Using Stoicism to Power Your Life

Stoicism is a philosophy founded in ancient Greece around 300 BC. This philosophy teaches how to focus on what you can control to live your best possible life.

Stoic philosophy allows you to enjoy things without being anxious about losing them. This is because a core tenant of Stoics is that suffering comes from your happiness being dependent on things you cannot control.

Stoicism defines this type dependence as self-imposed slavery. This results in a  common misconception that people who practice Stoicism are unemotional or do not feel joy.

Actually, Stoicism is about being able to find calmness and joy even when things you cannot control do not go your way.

Famous Stoics:

1.     Zeno of Citium

Stoicism was founded in ancient Greece by Zeno, the first Stoic philosopher.

2. Marcus Aurelius.

Leader of the Roman Empire for two decades. Nightly, he wrote in his journals.  Those journals are now published as a book Meditations and are  known for changing perspective.

3. Seneca.

Lucius Annaeus Seneca was an advisor to the Roman emperor Nero. He is famous for his practical ways of viewing the psychology of emotion, the human condition, and consumerism.

4. Epictetus.

Epictetus was born a slave. After he was freed from slavery, he started a philosophical school. His book, The Enchiridion, includes a summary of his teachings.

These Stoics taught similar key principles that are still used today.

The 5 key principles of Stoicism:

  1. “Make the best use of what is in your power and take the rest as it happens. Some things are up to us, and some things are not up to us.” – Epictetus

This key principle acknowledges some things are within our control and others simply are not. A recurring theme that comes up in Stoic teachings is the principle to focus on what you can control and accept what you cannot.

How you can use this: Practice focusing on what you can control – namely, your thoughts, judgments, and actions.

  1. “If you are pained by any external thing, it is not this thing that disturbs you, but your own judgment about it. And it is in your power to wipe out this judgment now.”Marcus Aurelius

Stoics train themselves to look at events objectively in the moment they happen. From a Stoic perspective, the events themselves are neither good nor bad. It’s how you respond to the event that is either good or bad.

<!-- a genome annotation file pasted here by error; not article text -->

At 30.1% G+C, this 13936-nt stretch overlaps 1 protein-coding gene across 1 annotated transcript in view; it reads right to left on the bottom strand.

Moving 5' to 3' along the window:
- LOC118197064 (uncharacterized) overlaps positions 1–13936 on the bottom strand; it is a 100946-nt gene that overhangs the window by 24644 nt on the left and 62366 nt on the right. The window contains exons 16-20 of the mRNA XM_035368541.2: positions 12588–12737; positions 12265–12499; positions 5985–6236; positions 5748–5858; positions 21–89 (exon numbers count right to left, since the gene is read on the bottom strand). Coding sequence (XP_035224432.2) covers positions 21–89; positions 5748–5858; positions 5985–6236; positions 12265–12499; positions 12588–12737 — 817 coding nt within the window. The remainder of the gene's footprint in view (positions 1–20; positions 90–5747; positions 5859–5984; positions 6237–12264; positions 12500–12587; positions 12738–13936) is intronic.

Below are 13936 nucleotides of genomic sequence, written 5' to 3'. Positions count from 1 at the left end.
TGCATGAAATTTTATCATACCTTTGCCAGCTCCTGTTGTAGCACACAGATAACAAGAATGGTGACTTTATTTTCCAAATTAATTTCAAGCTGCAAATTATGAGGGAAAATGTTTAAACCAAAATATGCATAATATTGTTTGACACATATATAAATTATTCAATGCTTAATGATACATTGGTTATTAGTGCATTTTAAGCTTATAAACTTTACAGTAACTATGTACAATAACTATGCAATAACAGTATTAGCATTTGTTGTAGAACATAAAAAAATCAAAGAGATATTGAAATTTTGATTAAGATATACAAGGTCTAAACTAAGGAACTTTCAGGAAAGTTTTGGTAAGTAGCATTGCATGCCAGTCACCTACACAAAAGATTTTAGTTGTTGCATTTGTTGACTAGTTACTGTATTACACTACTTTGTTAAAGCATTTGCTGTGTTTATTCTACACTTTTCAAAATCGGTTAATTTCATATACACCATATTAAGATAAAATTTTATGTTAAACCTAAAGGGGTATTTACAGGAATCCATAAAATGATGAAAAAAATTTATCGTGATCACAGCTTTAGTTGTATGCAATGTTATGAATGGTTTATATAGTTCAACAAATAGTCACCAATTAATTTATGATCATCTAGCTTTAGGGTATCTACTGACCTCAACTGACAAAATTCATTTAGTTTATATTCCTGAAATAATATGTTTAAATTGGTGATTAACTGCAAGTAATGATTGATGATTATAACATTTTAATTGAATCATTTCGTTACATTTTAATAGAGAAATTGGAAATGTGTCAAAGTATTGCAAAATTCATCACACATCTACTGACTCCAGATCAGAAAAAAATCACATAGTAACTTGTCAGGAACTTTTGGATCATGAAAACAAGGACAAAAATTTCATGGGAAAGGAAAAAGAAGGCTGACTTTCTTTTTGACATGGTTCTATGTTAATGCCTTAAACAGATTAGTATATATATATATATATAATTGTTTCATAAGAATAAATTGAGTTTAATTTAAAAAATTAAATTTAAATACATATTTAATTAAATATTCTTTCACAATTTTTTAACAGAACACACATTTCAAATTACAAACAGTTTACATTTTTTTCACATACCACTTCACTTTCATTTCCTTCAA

How you can use this: When you feel sad or angry, separate facts from feelings. What can you do to change your judgment about the situation so you can reach acceptance?

3. “How late is it to begin to live just when we must cease to live!”Seneca

Seneca wrote about appreciating the present instead of dreaming about the future or ruminating about the past. Stoicism you can turn misfortunes into good fortune by accepting events as they come.

How you can use this: Although it may feel unnatural – learn to accept, and then look for the positive, in every situation.

4. “Every day and night keep thoughts like these at hand—write them, read them aloud, talk to yourself and others about them.” – Epictetus

Marcus Aurelius, Seneca, and Epictetus used daily journaling to keep track of their thoughts. This is also a daily practice of modern-day Stoicism. In Stoicism, journaling is a way you can review the day, and prepare for the next day.

How you can use this: Journal in the morning or evening every day. This allows you to reflect on the previous day and plan for the next.

5. “There is a noble manner of being poor, and who does not know it will never be rich.”Seneca

Seneca believed poverty was good to test your discipline. He found wealth and the temptations that came with wealth as challenges to self-control.

How you can use this: What is one way you can put yourself in an uncomfortable situation? Take an ice bath, fast, or have a “no-spending” day. Do something that pushes you out of your comfort zone.

At its core, stoicism is a philosophy of acceptance. Stoics are able to turn obstacles into opportunities because they believe external things do not affect their happiness. For stoics, happiness is an inside job. 

While some things, such as looking for the positive in every situation, may feel unnatural, practicing stoicism can help you feel calmer and happier because you’re not focusing on the negative. Of course, this can improve your overall life satisfaction and help you live a much happier, fulfilling life.

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